The Boston Consulting Group (BCG) Business Strategy Matrix

The Matrix gives us four strategies, three compelling labels for our products/services and one label that is, frankly, honest but lame.

Stars

Place your biggest investment bets on the products which dominate markets with high growth potential. If you are Samsung, you will be investing highly in mobile telephone products because the market continues to expand and you already have a dominant position.

Dogs

Do not invest – arguably, disinvest – in products which have a small share of a static or declining market. There is not much to win and you are not placed to take much of it.

Cash Cows

What do you do if you are a dominant player in a static or declining market? BCG suggested it is like having invested in a cow: you should look after it and milk it while it is healthy. This is how I read the men’s razor market. If you are one of the big players in your region (Gillette, Wilkinson Sword, Bic, for example, here in the UK), then you have a lot of investment in products and marketing, and a strong, valuable revenue stream. Over investment can gain little, as the market will never expand until men grow two heads or we need to shave more of ourselves. But if you don’t invest, you will lose the benefit of your position to your rivals. So, what do we see? Incremental investment in new – but hardly innovative – products. When I started shaving, two blades was new. Now we are up to five. By the time I no longer need to shave (about thirty years or so, I guess) I predict an eight bladed razor will be common.

Question Marks

What to call these pesky products… Does the label attach to the products or the challenge BCG found in labelling them with a cute title? Set aside that curious linguistic conundrum and we face the most difficult challenge of all. Your market is growing, so there is a big prize for the skilled/lucky investor. But your market position is weak, so you have a low chance of success against bigger rival products. Like many good tools, the BCG matrix does not give you all the answers. But it does bring your choices into stark relief.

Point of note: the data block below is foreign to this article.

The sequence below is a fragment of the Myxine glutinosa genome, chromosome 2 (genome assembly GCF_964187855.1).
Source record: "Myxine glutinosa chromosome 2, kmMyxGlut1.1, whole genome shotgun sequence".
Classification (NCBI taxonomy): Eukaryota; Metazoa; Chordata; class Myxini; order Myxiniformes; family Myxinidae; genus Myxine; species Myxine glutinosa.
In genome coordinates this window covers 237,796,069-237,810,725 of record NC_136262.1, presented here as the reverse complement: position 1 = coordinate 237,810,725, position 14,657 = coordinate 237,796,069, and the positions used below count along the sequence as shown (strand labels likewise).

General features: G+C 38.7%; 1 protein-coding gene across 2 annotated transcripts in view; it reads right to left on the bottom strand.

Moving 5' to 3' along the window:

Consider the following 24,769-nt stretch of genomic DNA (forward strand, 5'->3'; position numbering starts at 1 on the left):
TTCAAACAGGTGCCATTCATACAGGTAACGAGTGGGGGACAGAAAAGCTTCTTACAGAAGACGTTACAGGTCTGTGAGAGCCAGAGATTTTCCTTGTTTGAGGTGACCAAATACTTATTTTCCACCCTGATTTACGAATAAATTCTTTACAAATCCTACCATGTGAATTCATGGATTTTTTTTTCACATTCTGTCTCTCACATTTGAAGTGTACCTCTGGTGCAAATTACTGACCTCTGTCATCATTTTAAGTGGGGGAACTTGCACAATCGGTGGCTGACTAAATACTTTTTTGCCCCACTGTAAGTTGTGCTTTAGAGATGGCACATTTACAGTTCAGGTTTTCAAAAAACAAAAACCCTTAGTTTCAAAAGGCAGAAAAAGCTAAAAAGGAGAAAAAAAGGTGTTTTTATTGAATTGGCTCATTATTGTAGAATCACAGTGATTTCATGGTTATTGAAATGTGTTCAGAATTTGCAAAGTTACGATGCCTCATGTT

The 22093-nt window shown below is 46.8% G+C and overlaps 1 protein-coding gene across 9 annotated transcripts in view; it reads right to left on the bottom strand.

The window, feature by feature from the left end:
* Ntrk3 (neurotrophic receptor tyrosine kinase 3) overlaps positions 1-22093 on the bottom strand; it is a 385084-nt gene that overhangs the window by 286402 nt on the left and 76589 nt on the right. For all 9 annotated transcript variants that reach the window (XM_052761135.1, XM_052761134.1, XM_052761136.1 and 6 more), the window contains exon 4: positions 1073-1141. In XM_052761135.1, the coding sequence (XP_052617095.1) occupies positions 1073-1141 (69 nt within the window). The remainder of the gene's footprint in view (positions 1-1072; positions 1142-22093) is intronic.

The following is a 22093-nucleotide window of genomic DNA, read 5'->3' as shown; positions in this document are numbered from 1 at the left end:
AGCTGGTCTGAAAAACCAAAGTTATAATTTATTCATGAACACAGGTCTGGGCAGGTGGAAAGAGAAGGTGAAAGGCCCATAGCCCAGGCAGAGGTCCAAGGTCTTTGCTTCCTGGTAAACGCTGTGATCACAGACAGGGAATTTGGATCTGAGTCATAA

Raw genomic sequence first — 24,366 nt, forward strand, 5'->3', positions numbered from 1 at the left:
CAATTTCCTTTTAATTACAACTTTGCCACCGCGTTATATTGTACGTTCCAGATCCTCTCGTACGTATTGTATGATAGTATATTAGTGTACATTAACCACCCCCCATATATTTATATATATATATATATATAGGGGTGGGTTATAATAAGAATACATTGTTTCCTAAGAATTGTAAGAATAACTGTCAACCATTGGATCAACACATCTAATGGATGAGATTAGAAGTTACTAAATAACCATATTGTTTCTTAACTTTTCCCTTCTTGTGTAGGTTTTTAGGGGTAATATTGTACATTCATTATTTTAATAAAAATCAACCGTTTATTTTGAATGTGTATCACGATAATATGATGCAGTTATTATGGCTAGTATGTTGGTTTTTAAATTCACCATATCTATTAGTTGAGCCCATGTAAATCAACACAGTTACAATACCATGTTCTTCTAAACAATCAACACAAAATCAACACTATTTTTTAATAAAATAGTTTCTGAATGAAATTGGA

Further Reading 

From the Management Pocketbooks series:

  1. The Strategy Pocketbook
  2. Business Planning Pocketbook
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On Competition – The Far End of the Value Chain

Back in August, we met Michael Porter – a professor at Harvard Business School, and an authority on competitive strategy.  In a blog called ‘On Competition – Five Forces’ I described his best known ‘Five Forces Model’ and also his model of three sources of competitive advantage:

Porter's Three Generic Business Strategies

The Whole Picture?

At a recent seminar, I challenged participants to identify any additional business strategy that can deliver competitive advantage.  After all, in my August blog, I did assert that this model is showing its age.

Could a business outcompete rivals with a higher cost product, that does pretty much the same as its competing products, and has no niche focus?  The answer takes us into a fascinating debating point, by way of another powerful model with which Porter is closely associated.

Competitive Advantage

Porter’s 1985 book ‘Competitive Advantage’ gives you a pretty thorough précis of his earlier ‘Competitive Strategy’ in Chapter 1 – focusing on the three strategies – and then takes off.  Competitive advantage, Porter says, comes from understanding the ‘value chain’.  This is the full set of activities that company undertakes, to create value.  It is illustrated below.